The Plan-Do-Check-Act (PDCA) cycle is standard in many management systems. It can imply that you should always be doing something to improve safety. This may encourage you to keep adding more risk controls, especially if your organisation has not defined a level of risk that is considered to be broadly acceptable.

It is difficult to argue with the underlying principle of continuous improvement but it has limits. If effective controls are already in place, the risk reduction achieved by adding more will be negligible, and knock-on effects and unintended consequences may actually result in increased overall risk.

As an example, the introduction of digital control systems allowed more alarms to be added at minimal cost. The result was that operators became overloaded with nuisance alarms, which detracted them from proactively operating the system and identifying and dealing with problems early.

The answer has to be to have the right controls in place, recognising their strengths and weaknesses. You should continuously review your risks to confirm they are still ALARP, but do not feel pressurised into adding or changing controls just to prove you are applying continuous improvement.

Being cautious in assessments

No one wants to be considered reckless where safety is a concern. Surely it is much better to be cautious and have a system that is safer than it needs to be? This may lead you to take the worst cases for both consequence and likelihood when using a risk assessment matrix, inputting a greater hazardous event frequency when performing LOPA or taking a pessimistic view of the reliability of every risk control measure applied. However, this can force you into adding controls that are not really required in order to satisfy perceived risk targets.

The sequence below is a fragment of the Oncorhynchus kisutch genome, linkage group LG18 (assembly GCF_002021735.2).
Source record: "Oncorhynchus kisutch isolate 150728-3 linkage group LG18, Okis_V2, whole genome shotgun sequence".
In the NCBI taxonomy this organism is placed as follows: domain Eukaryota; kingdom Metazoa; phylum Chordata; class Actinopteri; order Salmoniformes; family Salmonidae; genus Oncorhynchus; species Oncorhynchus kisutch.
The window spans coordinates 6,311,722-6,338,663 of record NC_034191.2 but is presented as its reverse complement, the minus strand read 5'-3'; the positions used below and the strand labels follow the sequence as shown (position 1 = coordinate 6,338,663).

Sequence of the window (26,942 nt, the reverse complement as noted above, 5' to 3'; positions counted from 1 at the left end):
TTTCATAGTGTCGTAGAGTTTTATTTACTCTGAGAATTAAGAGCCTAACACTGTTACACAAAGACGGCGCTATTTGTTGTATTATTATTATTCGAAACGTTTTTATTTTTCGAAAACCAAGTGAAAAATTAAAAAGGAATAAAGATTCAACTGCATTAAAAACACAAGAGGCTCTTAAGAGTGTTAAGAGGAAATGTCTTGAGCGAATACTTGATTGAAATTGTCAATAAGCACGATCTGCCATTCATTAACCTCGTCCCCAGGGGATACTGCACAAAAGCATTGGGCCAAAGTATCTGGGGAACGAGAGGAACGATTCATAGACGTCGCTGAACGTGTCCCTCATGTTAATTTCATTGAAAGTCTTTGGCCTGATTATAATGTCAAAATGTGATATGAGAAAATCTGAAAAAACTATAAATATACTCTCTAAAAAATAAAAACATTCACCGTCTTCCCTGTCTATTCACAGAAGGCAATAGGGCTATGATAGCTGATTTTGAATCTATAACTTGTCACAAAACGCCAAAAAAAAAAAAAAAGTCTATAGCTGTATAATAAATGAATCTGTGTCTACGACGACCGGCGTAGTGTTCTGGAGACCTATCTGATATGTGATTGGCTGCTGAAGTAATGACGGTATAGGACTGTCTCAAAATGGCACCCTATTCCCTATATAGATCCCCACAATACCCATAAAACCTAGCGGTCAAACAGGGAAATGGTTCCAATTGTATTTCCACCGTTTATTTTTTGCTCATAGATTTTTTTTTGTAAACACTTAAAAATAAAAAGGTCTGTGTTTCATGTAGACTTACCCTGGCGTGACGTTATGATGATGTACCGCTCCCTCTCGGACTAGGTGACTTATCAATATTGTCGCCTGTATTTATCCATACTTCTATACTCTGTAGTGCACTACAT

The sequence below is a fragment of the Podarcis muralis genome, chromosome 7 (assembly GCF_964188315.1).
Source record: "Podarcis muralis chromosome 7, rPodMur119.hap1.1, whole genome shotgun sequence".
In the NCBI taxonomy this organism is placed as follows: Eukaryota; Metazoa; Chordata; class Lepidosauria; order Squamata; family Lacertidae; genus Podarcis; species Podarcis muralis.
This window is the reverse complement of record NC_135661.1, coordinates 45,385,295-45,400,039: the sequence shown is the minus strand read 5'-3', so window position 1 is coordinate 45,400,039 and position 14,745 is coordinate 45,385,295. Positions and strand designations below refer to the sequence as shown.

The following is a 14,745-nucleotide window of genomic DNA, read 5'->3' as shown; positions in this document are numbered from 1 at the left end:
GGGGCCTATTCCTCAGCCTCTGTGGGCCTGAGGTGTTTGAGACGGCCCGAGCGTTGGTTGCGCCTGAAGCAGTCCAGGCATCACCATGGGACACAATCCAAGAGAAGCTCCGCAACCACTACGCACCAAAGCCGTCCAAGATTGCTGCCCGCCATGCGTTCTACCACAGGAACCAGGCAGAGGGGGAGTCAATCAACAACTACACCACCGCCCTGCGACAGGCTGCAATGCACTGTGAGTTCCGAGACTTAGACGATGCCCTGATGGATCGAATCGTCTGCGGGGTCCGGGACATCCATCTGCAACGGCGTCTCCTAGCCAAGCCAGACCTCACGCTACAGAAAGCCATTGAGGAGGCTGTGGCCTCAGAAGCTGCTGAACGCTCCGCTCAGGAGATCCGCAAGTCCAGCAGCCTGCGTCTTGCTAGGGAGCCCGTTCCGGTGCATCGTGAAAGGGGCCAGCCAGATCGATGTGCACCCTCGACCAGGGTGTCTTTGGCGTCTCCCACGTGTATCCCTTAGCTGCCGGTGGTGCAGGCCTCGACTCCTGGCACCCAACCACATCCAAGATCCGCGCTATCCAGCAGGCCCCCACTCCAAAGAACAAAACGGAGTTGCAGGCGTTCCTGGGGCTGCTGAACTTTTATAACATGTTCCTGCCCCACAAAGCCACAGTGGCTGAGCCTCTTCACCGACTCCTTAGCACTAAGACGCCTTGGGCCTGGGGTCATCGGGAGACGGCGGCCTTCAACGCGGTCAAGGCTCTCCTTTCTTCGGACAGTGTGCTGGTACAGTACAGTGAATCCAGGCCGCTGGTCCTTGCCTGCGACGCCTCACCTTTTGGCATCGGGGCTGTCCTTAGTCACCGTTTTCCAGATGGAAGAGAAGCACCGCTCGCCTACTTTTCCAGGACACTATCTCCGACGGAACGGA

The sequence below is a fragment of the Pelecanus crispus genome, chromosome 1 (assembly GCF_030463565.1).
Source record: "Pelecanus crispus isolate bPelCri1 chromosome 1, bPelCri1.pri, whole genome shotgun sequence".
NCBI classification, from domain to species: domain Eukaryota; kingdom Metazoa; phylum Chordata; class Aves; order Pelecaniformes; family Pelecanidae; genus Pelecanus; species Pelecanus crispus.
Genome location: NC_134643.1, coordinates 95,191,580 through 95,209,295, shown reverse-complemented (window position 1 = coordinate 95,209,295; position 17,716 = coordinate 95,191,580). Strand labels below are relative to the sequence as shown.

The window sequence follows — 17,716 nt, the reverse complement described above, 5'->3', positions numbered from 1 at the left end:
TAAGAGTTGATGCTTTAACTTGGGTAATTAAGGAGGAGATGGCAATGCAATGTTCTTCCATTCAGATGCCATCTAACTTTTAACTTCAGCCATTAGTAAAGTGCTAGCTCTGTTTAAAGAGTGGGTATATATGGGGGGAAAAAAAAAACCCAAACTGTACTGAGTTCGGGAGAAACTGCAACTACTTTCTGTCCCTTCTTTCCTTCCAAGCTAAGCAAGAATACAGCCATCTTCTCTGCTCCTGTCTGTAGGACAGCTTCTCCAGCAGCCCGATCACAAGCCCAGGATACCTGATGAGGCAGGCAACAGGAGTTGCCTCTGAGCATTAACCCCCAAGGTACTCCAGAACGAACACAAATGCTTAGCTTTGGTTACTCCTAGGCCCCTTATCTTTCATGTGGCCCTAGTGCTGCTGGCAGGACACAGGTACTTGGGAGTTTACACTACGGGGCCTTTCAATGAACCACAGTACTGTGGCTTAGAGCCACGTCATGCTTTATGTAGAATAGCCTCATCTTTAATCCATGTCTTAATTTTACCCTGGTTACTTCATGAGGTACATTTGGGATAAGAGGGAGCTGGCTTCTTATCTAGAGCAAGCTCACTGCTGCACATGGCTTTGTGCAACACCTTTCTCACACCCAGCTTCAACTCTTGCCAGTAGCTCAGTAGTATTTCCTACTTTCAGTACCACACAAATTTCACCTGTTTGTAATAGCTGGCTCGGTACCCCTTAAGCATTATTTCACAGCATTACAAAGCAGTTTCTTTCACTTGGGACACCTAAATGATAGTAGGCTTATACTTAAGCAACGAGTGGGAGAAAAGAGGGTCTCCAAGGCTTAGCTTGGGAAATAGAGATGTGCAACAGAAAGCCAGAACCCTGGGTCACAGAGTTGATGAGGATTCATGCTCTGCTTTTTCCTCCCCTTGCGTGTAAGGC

Caution can result in risk aversion where the objective becomes the avoidance of all known risks

Caution can result in risk aversion where the objective becomes the avoidance of all known risks (see Figure 2). This can have immediate and significant impacts on business because the cost of safety will quickly spiral. However, risk aversion can lead to poor management of risks in practice. People may feel compelled to circumvent systems to get the job done or they lose the ability to deal with risks effectively.

There is no harm in taking a cautious approach as long as you acknowledge and record it as such, and the outcome is a sensible set of risk controls. However, be prepared to challenge additional controls resulting from overly-cautious assessments if these appear unreasonable based on your engineering judgement and experience.

Figure 2: Being cautious can lead to bad decisions

Article By

Andy Brazier AMIChemE

Consultant, AB Risk

Nick Wise CEng FIChemE

Business Support Manager at SSE Thermal